Now, ethically, could you invest any faith (or money) in a company that is so emphatically focused on family control and inward looking senior executives, that the hierarchy employs a corporate ‘game of thrones’ as its culture? The most progressive (not necessarily ‘successful’ in the shareholder view) companies in the world have strong, competent, and importantly independent chairpersons. Note I said chairperson…  heaven forbid any female become a ‘chairman’ of the German gentleman’s club known as VW.

Transparency International in Berlin said VW scores a grade of 5.5 out of 10 for corporate purity. So, does big business really want change? Or, is it façade to placate the masses whilst silently going about business as usual. In October 2015, the New York Times printed this from incoming chairman, Hans-Dieter Poetsch,;

 “Volkswagen faces great challenges,” Mr. Pötsch said in a statement on Wednesday. “We must overcome the current crisis, but we must also ensure that Volkswagen continues to grow, in an industry that is changing and developing at a previously unseen pace.”

Translated: we’ve had a little hiccup – haven’t learned our lessons and now it’s back to pursuing the number one title. Business as usual – nothing to see here, now please move along.

Don’t think that this a VW bashing rant; we have some serious issues at home too. Dreamworld’s boards handling of the tragic events of October; their decision to go into ‘business as usual’ mode and subsequent backdown was incompetence unbound. That’s another story for another day.

I know I will look a lot deeper when I buy my next car. With the new US leadership, and systemic short termism rampant, a Tesla may be the responsible choice. Elon Musks vision is to make a truly ‘clean’ car that is better for the environment. In doing so (Tesla) may just (eventually) become Number one in the world. Sure, it will cost more but it may be my small part to contribute in endorsing global ethical leadership. The world AND business works by physics – Newtons third Law ; For every action there is an equal and opposite reaction….Business far from usual.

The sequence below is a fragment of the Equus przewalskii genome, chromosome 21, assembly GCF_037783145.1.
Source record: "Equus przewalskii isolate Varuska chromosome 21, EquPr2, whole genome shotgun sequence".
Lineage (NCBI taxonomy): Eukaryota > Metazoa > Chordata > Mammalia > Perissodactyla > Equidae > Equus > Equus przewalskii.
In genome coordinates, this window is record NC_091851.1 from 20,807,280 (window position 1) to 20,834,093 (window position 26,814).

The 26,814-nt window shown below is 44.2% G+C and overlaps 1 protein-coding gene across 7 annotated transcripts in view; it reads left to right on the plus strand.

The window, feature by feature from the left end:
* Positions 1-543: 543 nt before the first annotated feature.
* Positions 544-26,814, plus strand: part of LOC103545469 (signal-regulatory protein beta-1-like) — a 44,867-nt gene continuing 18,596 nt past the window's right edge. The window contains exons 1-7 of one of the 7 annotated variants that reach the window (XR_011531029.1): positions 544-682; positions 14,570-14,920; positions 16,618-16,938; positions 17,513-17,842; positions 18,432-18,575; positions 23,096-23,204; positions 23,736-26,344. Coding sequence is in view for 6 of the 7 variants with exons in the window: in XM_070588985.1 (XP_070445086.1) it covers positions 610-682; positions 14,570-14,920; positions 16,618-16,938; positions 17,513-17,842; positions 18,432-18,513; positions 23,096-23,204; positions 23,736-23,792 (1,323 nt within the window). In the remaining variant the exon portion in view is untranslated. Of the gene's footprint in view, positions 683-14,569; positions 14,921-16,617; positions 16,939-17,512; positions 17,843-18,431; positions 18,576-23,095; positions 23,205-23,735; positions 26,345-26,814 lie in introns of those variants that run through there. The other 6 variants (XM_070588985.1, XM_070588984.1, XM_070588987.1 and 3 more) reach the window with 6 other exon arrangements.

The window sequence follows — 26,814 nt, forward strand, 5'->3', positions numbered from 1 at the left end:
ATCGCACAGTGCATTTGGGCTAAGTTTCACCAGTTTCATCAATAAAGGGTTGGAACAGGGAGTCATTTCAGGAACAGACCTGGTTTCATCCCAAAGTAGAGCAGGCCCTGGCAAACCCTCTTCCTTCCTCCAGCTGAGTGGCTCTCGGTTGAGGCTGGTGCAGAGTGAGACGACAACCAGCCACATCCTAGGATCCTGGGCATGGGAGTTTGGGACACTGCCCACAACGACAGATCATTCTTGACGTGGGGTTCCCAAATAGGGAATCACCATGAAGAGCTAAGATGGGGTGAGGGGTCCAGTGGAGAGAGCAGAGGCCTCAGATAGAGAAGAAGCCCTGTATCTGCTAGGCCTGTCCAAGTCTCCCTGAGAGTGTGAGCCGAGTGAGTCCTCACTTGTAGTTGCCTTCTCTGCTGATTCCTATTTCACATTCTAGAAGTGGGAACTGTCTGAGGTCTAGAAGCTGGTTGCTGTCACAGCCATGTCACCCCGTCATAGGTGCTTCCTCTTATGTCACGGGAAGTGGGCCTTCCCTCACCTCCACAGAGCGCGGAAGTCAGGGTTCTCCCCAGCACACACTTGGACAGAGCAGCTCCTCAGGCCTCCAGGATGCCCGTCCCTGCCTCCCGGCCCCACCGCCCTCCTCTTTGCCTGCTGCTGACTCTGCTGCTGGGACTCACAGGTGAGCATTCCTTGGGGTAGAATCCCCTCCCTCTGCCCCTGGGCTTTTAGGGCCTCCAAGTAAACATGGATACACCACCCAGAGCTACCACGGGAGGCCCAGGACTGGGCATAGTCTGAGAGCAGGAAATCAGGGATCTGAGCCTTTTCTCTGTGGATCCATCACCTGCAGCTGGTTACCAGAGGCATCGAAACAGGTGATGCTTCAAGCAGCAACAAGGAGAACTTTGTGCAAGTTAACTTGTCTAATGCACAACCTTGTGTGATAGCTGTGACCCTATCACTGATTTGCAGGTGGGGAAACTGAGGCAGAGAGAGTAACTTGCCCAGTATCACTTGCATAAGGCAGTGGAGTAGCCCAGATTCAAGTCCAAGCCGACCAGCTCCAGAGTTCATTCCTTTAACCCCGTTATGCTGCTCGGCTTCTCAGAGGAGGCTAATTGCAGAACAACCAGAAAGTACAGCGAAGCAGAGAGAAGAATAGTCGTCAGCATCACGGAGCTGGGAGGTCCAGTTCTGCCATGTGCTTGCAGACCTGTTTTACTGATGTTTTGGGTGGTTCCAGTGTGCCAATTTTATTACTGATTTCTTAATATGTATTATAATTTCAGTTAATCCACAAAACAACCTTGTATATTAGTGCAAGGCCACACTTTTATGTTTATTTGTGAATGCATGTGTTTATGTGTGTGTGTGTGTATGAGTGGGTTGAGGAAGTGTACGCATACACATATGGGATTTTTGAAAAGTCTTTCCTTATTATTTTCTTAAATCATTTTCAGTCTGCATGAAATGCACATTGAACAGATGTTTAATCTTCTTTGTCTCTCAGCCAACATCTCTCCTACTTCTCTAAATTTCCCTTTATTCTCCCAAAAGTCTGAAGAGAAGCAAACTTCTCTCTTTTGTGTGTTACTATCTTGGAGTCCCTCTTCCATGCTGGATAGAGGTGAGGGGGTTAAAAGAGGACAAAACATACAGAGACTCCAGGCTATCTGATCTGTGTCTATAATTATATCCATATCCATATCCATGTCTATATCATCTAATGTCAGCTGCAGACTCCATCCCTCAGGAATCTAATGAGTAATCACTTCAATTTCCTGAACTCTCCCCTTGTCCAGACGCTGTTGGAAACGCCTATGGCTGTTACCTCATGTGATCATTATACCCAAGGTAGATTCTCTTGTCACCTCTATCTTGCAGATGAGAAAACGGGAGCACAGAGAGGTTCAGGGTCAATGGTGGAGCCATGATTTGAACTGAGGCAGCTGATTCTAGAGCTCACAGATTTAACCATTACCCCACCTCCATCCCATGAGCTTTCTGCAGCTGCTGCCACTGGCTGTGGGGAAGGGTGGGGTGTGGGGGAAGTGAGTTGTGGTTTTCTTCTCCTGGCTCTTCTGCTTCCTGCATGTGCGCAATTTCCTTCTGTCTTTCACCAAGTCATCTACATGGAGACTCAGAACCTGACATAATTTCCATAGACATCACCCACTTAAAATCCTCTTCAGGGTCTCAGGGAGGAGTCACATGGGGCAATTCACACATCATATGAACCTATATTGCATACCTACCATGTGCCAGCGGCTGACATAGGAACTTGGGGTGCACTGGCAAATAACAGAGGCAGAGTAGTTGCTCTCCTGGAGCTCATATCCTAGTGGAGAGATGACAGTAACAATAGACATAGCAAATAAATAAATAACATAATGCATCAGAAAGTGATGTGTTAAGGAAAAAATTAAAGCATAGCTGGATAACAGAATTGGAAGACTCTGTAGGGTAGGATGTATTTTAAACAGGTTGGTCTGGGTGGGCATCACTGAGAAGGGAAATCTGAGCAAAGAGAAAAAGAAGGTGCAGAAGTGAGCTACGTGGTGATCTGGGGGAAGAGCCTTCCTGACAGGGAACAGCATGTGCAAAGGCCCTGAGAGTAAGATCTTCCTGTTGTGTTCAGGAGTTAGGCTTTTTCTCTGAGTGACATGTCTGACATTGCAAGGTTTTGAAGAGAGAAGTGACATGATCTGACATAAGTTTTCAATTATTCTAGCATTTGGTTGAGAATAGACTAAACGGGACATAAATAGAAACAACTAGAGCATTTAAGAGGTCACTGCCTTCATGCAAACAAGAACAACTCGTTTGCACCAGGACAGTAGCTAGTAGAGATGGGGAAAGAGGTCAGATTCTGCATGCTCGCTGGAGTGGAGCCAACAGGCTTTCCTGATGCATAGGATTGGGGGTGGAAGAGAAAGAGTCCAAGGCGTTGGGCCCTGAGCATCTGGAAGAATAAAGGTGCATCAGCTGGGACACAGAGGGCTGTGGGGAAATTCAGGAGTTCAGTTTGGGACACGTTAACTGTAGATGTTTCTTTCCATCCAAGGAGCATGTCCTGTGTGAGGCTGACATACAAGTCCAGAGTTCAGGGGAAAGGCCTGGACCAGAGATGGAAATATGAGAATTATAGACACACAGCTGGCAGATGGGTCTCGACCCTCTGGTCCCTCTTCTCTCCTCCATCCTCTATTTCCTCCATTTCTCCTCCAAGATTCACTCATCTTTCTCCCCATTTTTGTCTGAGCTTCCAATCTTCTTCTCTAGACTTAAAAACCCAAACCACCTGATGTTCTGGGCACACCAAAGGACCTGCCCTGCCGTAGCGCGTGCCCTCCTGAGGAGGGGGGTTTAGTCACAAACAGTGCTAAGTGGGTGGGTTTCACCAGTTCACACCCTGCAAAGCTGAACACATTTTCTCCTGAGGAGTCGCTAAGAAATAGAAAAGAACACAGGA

Filter the Noise to Find Your Pathway

In November 2016, I received the grades for my final MBA subject, a Master’s Degree research paper into Corporate Governance entitled: A review of Directors liability for Australian based company officers: a novice Directors induction. The paper examined what the learning institute described as;

   ” This project has identified an interesting gap in the corporate governance literature. The collection and triangulation of interview, survey and secondary data could add in-depth, critical and reflective knowledge through analysis and discussion to the corporate governance literature”.